With regulation in place to curb “differential pricing of data based on content”, the debate on intranet versus internet is heating up. So, why is this debate happening today? Because telecom service providers (TSPs) want to leverage their position by offering content to customers on an exclusive basis. On the other hand, there are content providers—value-added service (VAS) providers—who wish to offer content directly to customers of all TSPs, but cannot do so as they don’t have direct access to the customer.
If VAS providers are allowed to have direct connectivity with TSPs, then they can seek connectivity with each and every access provider on terms fixed by the regulator. This will ensure that all VAS operators, big or small, get equal access to the network of TSPs. However, to make sure that VAS providers do not start monopolising their power, there should be a condition imposed on VAS providers that they should not discriminate between TSPs in the matter of making the content available on a non-discriminatory basis. Such a practice is already prevalent in the broadcasting sector, where each broadcaster is obligated to make channels available to all DTH operators.
Attempts have been made in the past to achieve this objective, but have not met with success because of the reservation and resistance shown by TSPs.
The Telecom Regulatory Authority of India (Trai) sent its recommendations on Growth of Value-Added Services and Regulatory Issues to the government on February 13, 2009. It was suggested that TSPs should provide uniform access to their infrastructure to VAS providers. Further, the authority in its recommendations on Spectrum Management and Licensing Framework issued in May 2010 had indicated to initiate a consultation process separately to identify measures for the proper growth of the VAS industry, including bringing them under the licensing regime.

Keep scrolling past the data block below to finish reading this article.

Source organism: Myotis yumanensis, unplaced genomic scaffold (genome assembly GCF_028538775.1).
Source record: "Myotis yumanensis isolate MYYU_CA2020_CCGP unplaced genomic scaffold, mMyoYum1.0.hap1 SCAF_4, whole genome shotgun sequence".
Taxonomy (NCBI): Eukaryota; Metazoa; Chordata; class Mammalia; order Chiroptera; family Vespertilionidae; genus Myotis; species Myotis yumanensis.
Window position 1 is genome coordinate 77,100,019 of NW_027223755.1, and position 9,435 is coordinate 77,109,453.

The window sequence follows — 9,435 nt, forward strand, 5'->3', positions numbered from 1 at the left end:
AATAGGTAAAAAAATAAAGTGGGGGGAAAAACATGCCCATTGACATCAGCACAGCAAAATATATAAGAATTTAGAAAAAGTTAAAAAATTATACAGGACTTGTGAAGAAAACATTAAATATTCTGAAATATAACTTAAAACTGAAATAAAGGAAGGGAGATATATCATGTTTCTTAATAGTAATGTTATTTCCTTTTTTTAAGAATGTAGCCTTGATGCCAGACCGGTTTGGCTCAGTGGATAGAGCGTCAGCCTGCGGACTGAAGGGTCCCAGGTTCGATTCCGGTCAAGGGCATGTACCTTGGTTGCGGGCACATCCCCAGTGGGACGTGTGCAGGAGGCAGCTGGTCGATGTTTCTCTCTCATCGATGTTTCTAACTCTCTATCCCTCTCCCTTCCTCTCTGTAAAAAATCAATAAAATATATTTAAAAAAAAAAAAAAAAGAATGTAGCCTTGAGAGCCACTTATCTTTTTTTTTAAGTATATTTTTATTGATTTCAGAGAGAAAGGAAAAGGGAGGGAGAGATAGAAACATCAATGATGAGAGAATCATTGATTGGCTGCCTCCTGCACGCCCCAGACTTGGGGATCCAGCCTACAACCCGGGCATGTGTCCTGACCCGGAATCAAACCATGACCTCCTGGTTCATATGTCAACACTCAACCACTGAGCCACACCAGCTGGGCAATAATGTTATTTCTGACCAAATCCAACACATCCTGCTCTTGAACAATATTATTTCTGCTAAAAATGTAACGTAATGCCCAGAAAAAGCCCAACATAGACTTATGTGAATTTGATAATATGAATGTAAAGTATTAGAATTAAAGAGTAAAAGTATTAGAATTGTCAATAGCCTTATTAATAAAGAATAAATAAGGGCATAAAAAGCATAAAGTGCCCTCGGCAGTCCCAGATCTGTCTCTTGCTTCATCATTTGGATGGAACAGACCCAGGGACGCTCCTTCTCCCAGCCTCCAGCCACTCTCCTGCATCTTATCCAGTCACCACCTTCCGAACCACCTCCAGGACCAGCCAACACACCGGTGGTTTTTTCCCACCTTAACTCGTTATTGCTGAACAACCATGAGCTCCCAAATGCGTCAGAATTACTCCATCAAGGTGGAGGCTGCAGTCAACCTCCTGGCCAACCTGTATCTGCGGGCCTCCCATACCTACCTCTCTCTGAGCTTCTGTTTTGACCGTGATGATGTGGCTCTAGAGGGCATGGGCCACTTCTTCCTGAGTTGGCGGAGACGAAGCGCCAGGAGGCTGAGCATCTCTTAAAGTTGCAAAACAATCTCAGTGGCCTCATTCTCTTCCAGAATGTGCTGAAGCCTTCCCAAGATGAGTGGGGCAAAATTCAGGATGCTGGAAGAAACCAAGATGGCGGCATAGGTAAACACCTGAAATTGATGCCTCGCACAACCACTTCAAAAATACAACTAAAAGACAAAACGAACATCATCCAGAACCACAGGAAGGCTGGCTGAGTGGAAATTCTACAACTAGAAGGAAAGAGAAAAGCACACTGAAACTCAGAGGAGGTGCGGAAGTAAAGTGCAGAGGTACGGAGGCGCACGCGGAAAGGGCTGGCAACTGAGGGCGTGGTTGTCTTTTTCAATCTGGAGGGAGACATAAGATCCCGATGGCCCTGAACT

In January 2011, Assocham released a study paper on Mobile Value-Added Services (MVAS)—A Vehicle to Usher in Inclusive Growth and Bridge the Digital Divide. The study paper identified issues for the growth of MVAS industry, including policy framework, support infrastructure and high equilibrium ecosystem. TRAI uploaded this paper on its website on January 22, 2011, for seeking comments of all stakeholders.
In response to the study paper, some stakeholders, obviously telecom operators, strongly argued against any such move for the obvious reason that they don’t want VAS providers as their direct competition.
The other set of stakeholders—VAS operators—favoured licensing framework for MVAS to provide direct access to networks of TSPs on non-discriminatory terms, which were to be fixed by the regulator. The justification put forward for such an arrangement was that the licensing of MVAS players providing services such as banking, finance, health, news and current affairs will enable the authorities to ensure quality of content and protect consumer interest.
But this effort has not yielded any result and VAS providers still remain at the mercy of TSPs. At the same time, customers are offered differential pricing for content and are further deprived of innovation of the VAS content. Therefore, there is an urgent need to bring out a detailed consultation paper on all the aspects to revolutionise this another important segment in the value chain and, inter alia, to have debate on various aspects:
TSPs should provide open access to subscribers for a VAS provider of their choice;
TSPs should provide uniform access to their infrastructure to VAS providers;
Measures need to be taken to promote open access for VAS providers;
Steps that need to be taken for orderly growth of value-added services;
Steps to be taken to ensure that VAS providers offer content to all TSPs on non-discriminatory basis.
This will kill two birds with one stone—giving the power in the hands of VAS providers to get reasonable commercial terms for their innovative content and, at the same time, avoid any consumer discrimination for the same content, as this can be made available to all customers through their own TSP because of equal access.
The author is CEO of Tathya Consulting